Harold was about 80 and was recounting a truth to me that I have heard about 100 times. It’s the truth I call The Shape of Life and it starts with his story:
Harold fell in love with Agnes and the truth was, she was a piece of work. High strung, high tempered, high maintenance. A human version of a thoroughbred racehorse—a beauty to behold, but hard on the help.
But to tell another truth, that was the kind of girl Harold was drawn to. He liked her flash and style…until the kids were born. Three girls, two like their mother, the other like Harold. When they were little they were colicky, when they were in school they needed tutors, and private lessons and trips to tournaments.
Agnes handled the extra pressure by yelling at the wrong times, pouting at the wrong times and having nervous breakdowns at the wrong times. Each year it got harder and harder and by the time the oldest was a senior in high school, Harold had it. He told Agnes he couldn’t take it anymore and Agnes threw him out in a scene of high drama, one packed suitcase and even some broken dishes (I think I’ve seen that movie!).
So Harold found another wife (remarkably similar to Agnes), who had two troubled high-strung kids of her own. Agnes picked up a flashy cowboy with a drinking problem with two ex-wives, four sketchy kids and a load of baggage. Without Harold to moderate, the three daughters went down a bad path for a while, held him solely responsible and there are still some bad feelings and difficulties echoing 30 years after the dishes were broken. Harold said with a sigh, “Looking back, I should have stuck it out a little longer.”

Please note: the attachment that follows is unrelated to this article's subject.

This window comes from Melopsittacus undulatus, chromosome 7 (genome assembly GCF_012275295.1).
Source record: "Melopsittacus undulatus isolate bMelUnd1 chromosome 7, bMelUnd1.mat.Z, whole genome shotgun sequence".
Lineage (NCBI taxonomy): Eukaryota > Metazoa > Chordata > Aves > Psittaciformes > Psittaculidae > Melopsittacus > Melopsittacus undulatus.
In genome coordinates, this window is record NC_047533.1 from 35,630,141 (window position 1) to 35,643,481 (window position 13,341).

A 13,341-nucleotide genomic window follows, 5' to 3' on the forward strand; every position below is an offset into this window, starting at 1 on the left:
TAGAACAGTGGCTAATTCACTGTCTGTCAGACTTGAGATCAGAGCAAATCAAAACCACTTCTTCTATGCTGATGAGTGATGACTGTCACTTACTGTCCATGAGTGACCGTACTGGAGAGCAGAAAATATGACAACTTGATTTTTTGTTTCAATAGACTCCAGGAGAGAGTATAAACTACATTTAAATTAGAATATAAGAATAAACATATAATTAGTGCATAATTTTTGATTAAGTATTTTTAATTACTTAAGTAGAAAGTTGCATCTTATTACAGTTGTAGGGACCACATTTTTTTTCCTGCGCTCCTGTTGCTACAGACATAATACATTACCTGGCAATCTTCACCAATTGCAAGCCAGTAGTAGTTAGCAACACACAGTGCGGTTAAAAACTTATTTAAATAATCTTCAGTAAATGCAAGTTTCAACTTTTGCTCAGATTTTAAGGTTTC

And that is what I call The Shape of Life.
-In college the pressure of finals week builds and builds and builds and then…poof! It’s over! Blissful freedom!
-When the kids are little, the yowling, shrieking, fussy, crying and then…poof! They’re all asleep and there is total peaceful silence.
-And marriage. The studies show that teenagers are really tough on a marriage. These are the hardest years, but once the last one is out the door…poof! It’s just you two again. Much, much easier.
Deadlines, finals, projects, graduations, ceremonies—all of them have this same mounting pressure that becomes almost unbearable until just when you can no longer bear it…poof! It’s over and gone. Don’t misunderstand; sometimes you have to quit, but quitting at the peak of pressure doesn’t seem to work so well.
Navy SEAL trainers, of all people, know this and use it to weed out recruits. Andrew, a friend of mine told me about it. “It lasts about five weeks and each day gets harder and harder. If they can get you to focus on how long and hard the whole process is, then you get discouraged and quit. But if you focus on short goals (meals are served every six hours and many just focus on getting to the next meal) then you can make it and…poof! They call you out of the pool…and poof! You are a Navy SEAL.”
So wherever you are at, my friend, hang on! I think just one more day, one more sales call, one more test, one more patience-stretching tantrum, one more round of treatment, one more trial and…poof! it will be done! You made it!
And you will savor the moment ☺ Hoo-RAH!